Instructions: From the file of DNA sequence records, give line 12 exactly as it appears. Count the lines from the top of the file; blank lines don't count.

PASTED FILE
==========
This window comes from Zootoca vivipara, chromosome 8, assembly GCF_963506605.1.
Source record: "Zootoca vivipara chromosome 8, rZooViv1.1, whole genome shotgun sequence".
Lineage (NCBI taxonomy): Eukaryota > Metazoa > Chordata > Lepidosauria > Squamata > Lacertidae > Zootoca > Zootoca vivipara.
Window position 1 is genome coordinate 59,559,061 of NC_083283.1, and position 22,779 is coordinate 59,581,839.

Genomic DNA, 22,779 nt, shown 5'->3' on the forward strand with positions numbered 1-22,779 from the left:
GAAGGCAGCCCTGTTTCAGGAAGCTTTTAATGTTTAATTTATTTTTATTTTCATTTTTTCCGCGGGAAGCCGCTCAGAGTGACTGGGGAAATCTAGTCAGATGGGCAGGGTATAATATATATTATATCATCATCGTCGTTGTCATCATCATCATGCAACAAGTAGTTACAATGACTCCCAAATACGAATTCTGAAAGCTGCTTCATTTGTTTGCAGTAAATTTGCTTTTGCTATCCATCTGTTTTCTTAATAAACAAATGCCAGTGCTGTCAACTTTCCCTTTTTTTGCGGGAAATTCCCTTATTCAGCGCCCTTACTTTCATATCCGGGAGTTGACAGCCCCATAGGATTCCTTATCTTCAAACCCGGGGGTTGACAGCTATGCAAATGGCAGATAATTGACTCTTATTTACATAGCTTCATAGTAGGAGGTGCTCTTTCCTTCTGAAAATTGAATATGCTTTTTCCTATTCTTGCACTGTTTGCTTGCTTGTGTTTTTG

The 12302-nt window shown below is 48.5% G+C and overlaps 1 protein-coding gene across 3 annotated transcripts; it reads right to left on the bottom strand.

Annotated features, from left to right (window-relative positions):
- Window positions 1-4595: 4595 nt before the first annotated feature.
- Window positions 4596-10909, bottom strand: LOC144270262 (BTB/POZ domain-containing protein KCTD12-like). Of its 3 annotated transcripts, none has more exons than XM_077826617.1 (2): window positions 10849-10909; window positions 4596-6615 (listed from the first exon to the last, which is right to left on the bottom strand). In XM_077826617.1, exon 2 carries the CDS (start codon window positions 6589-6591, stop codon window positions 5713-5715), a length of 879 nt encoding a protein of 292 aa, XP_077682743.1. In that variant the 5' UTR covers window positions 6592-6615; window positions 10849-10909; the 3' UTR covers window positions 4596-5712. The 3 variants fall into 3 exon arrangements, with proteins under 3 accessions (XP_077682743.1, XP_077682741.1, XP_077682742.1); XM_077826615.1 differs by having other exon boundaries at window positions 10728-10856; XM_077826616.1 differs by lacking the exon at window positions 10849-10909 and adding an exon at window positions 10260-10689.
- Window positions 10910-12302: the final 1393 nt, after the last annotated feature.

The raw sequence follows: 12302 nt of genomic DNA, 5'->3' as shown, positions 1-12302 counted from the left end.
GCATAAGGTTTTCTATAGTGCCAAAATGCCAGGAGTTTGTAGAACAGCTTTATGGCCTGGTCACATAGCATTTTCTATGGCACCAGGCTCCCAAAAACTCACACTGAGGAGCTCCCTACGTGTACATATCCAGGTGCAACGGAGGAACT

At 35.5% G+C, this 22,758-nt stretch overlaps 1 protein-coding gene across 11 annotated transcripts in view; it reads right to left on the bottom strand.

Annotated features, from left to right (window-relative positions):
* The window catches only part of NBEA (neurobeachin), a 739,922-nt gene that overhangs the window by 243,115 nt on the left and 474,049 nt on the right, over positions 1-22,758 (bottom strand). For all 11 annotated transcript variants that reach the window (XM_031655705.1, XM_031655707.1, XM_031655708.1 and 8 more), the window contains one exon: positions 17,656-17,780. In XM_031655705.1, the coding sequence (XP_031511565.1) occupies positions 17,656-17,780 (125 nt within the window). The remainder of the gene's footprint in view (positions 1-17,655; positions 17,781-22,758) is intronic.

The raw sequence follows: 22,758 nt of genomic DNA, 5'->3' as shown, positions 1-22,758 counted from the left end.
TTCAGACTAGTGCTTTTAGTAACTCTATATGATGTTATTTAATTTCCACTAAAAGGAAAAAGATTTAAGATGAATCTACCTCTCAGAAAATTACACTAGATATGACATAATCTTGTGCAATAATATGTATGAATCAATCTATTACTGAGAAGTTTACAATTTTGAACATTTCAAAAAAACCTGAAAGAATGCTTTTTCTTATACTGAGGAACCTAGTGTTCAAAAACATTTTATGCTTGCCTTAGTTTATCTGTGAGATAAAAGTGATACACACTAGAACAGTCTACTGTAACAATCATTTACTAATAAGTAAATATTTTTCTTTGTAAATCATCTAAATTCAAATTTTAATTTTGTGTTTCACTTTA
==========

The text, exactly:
The raw sequence follows: 12302 nt of genomic DNA, 5'->3' as shown, positions 1-12302 counted from the left end.